Industry gets tough on farms over food standards

The Red Tractor scheme will be broadened into areas such as organic and environmentally-friendly produce and higher animal welfare, it has announced.
The Red Tractor scheme will be broadened into areas such as organic and environmentally-friendly produce and higher animal welfare, it has announced.
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The food industry’s Red Tractor quality assurance scheme will be broadened in the wake of a cruelty scare to include organic and environmentally-friendly produce, it will announce today.

The organisation, which runs the UK’s biggest food labelling programme, will also unveil new standards of animal welfare, with more unannounced inspections to ensure producers are meeting its standards 365 days a year.

Its announcement comes after allegations by campaigners at the beginning of the year of cruelty to pigs on a Red Tractor accredited farm in Bedfordshire, which was subsequently removed from the scheme.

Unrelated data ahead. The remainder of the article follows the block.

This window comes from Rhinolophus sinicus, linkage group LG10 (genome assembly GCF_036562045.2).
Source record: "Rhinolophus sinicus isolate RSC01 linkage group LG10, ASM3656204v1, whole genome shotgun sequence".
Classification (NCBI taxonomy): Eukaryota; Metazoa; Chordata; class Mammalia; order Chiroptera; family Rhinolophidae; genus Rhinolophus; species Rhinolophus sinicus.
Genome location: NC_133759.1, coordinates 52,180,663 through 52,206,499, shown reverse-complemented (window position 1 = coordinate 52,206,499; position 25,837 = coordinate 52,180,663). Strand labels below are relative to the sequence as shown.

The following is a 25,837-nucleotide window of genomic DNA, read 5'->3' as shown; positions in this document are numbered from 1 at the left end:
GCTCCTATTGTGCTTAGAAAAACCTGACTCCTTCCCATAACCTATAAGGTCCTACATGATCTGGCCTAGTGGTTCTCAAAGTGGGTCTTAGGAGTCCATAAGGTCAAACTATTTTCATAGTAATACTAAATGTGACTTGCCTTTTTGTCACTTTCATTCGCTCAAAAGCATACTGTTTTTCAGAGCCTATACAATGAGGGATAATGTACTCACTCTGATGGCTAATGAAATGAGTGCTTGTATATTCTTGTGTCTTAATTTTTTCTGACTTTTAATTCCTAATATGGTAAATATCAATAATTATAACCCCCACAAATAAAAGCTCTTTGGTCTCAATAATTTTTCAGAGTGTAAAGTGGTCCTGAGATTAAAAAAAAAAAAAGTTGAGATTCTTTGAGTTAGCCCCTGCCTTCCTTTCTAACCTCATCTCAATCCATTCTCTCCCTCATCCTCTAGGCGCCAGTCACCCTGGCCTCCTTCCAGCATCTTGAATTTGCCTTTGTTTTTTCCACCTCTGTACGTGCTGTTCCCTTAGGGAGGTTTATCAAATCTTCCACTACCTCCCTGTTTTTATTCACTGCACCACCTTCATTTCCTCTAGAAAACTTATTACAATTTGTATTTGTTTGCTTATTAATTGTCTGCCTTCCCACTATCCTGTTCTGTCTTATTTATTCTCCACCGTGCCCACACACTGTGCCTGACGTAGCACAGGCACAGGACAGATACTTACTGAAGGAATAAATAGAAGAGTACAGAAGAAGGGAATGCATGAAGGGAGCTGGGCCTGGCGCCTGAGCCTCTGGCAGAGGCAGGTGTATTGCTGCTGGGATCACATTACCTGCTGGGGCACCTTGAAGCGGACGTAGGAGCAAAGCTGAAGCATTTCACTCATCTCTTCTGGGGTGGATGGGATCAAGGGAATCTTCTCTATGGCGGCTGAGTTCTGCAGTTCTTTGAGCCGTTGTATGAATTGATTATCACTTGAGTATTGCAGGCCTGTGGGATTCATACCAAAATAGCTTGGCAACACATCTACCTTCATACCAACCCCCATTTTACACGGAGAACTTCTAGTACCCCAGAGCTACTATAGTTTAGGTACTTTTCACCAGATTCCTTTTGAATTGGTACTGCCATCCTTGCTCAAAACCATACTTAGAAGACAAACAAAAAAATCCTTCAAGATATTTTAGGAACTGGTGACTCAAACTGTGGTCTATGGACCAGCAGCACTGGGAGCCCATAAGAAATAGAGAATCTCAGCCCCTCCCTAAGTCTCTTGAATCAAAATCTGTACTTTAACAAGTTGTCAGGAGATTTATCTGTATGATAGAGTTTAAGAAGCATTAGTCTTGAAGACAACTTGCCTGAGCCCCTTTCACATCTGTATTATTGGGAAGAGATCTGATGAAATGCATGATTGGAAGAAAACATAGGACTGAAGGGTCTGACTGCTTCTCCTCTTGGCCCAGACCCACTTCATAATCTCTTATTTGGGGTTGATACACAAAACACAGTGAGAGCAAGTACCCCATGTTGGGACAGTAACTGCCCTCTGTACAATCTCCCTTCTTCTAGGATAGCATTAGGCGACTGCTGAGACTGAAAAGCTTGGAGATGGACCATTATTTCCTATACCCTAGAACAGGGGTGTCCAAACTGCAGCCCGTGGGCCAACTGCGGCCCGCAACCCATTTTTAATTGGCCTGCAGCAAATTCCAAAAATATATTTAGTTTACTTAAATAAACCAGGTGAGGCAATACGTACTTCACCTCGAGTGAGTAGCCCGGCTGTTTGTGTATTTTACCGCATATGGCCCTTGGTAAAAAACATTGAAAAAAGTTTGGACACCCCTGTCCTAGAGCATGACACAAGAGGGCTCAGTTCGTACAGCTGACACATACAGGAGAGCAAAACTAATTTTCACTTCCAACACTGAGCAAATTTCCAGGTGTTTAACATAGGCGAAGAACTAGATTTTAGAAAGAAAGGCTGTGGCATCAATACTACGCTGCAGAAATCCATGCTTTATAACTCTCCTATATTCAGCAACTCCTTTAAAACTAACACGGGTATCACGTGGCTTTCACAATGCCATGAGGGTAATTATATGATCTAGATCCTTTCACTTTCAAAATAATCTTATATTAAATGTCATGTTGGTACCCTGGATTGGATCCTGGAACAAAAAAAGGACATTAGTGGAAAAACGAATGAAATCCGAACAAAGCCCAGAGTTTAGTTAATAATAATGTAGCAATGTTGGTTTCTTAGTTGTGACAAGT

The programme, launched in 2000 in the wake of food scares including BSE and foot and mouth disease, is also launching a £1.5m TV advertising campaign to promote its new regime.

As part of efforts to position itself as the “flagship” of British food and farming, Red Tractor says it will bring in new sets of standards covering areas such as organic food, enriched animal welfare and environmentally sustainable farming.

The new rules, which will begin to take effect in November with a full roll-out next year, will target farms which have failed to meet past standards.

The organisation’s chief executive, Jim Moseley, acknowledged that animal welfare groups were highlighting issues with the treatment of livestock, but said the latest moves were part of a “continual strengthening” of the management of the scheme.

He hinted that new technology, such as CCTV and real-time access to data that farms record on a daily basis, could also be used in the future.

The new rules will sit alongside the existing scheme, and will include consumer labelling to improve clarity for shoppers.

Mr Moseley said: “Increasing confidence in Red Tractor and the entire UK food industry is vital, particularly as we approach Brexit.”

He said consumers were facing “uncertainty” over food in the aftermath of the referendum, with concerns about issues such as hormone-treated beef and chlorinated chicken, which could come into the UK after it leaves the EU.

“Our role, if the consumer looks for that Red Tractor logo, is to reassure them our produce, Red Tractor produce, is produced safely and responsibly,” Mr Moseley said.

“We know shoppers are increasingly looking for more informed choice and simple signposts to traceable, safe and responsibly produced food, which is why we are looking to extend the remit of Red Tractor.”